Search Results for 'www.SliNuaCareers.com'

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Short interview can stop you in your tracks

Q: Of all the various things that can happen in a job interview, what worries you most? What’s the worst sign of all? I’ve had some funny experiences myself lately on the interview trail and I’m just trying to put them into context. Thank you. (DC, email).

Exit interview question has

Q: I’m leaving this company after three years. Three years of my life I will never get back. The place is chaotic beyond belief. Rick Gervais wrote The Office, and I loved it, but Wernham Hogg Paper Company isn’t a patch on this place. Everyone knows it but no one wants to starts the change. The exit interview looms. I’d like to cut loose for the sake of the good people still stuck there. Should I? I’ve got a job in a similar company but one with a better reputation as a place to work. (DT, via What’s App).

How’s the form? Not as bad as you might think

Q: An Assistant Principal position is coming up in our school. I want to go for it. But I hear it will be a competency-based application form that could run for pages and pages – I’m not sure I’ll have the staying power for it. Anything to soothe my frayed nerves? (DR, email).

Ten gaffes to derail your job interview

Job search engine Simply Hired has just published research into the 10 worst things you can do in a job interview. They spoke to 850 hiring managers and enlisted some interesting views, writes Liam Horan, Career Coach, Sli Nua Careers.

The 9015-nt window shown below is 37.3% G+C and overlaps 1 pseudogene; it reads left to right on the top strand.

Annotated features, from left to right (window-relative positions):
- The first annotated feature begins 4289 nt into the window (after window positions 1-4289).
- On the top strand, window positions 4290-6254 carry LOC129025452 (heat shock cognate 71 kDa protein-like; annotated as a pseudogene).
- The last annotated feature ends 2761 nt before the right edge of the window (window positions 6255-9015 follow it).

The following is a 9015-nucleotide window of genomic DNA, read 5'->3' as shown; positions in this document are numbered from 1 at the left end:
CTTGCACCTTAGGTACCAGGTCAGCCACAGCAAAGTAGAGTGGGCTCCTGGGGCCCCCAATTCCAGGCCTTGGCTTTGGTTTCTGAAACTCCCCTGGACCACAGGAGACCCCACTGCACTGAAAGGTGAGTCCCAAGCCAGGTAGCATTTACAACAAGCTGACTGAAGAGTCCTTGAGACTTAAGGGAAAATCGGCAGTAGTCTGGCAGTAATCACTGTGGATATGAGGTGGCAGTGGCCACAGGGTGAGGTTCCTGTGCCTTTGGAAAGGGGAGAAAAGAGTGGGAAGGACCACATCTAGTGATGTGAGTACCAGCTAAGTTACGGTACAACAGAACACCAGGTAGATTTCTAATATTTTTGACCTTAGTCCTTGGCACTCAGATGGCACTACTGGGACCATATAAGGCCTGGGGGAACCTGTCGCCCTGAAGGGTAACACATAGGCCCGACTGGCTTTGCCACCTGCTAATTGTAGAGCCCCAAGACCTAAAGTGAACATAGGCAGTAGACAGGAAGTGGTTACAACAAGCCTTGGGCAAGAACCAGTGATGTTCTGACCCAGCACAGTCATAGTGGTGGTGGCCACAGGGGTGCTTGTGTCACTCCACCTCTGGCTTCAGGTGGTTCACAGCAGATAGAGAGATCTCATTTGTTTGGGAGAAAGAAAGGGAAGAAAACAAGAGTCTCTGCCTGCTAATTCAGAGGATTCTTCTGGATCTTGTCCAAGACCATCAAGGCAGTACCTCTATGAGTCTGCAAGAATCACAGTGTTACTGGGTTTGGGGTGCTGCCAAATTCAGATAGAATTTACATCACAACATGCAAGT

Your Career, Your Choices

Q: I’ve to do a ten-minute presentation at a job interview in two weeks’ time – ‘how will you improve this company over the next three years?’ The problem is it’s my own job I’m doing it for. Well, not quite, but I’ve been acting in the position since my boss got ill eight months ago. She’s not coming back. I understand that have to go through a recruitment process, in fairness, but I’m finding it impossible to narrow down my presentation. I ran through it last night in front of my husband and, unbelievably, I spoke for 22 minutes. Any pointers? (RT, email).

Straight talk may have rescued epic interview fail

Q: I went to a job interview last week. Early on, it was fairly obvious I wasn’t the right person for the job. Although I have experience in the sector (hospitality), I haven’t the business management experience they needed.

My application form would take a week to complete

Q: I am going for a promotion in my job – it’s a public service position, Along with all my job details (i.e. dates worked, positions and responsibilities), there are another 12 sections in the application form where I’ve got to elaborate on what I learned, my greatest strengths, specialist knowledge, examples of self-development, where I showed leadership, how I make decisions etc. I’d want to take a week off work to complete it. Or am I missing something here? – (LT, email).

Seven tips for getting the best out of work placements

At Sli Nua Careers, we host quite a few people of various ages on work placement – 40-somethings on back-to-work courses, young adults in college, and Transition Year (TY) teenagers. It is always interesting to see how different people approach these placements, writes Liam Horan, Career Coach, Sli Nua Careers.

Show me the money, ‘cos I’m worth it

Q: I love my work – I get on well with my colleagues, I like my work content, my work is convenient to my home and it suits my home life. I do not want to change job, but I believe I should be paid more for all that I do at work. (EJ, email).

Six counter-intuitive things you can do in an interview

Ask questions. Seriously. “I ask the questions around here, not you” might be the smartass interviewer’s response. But the enlightened one will see questions as your effort to learn more so that you can use your answers to meet their needs. An interview should tend towards a conversation: in conversation, we ask questions. (Just make sure you ask good questions, but that’s another day’s column).

 

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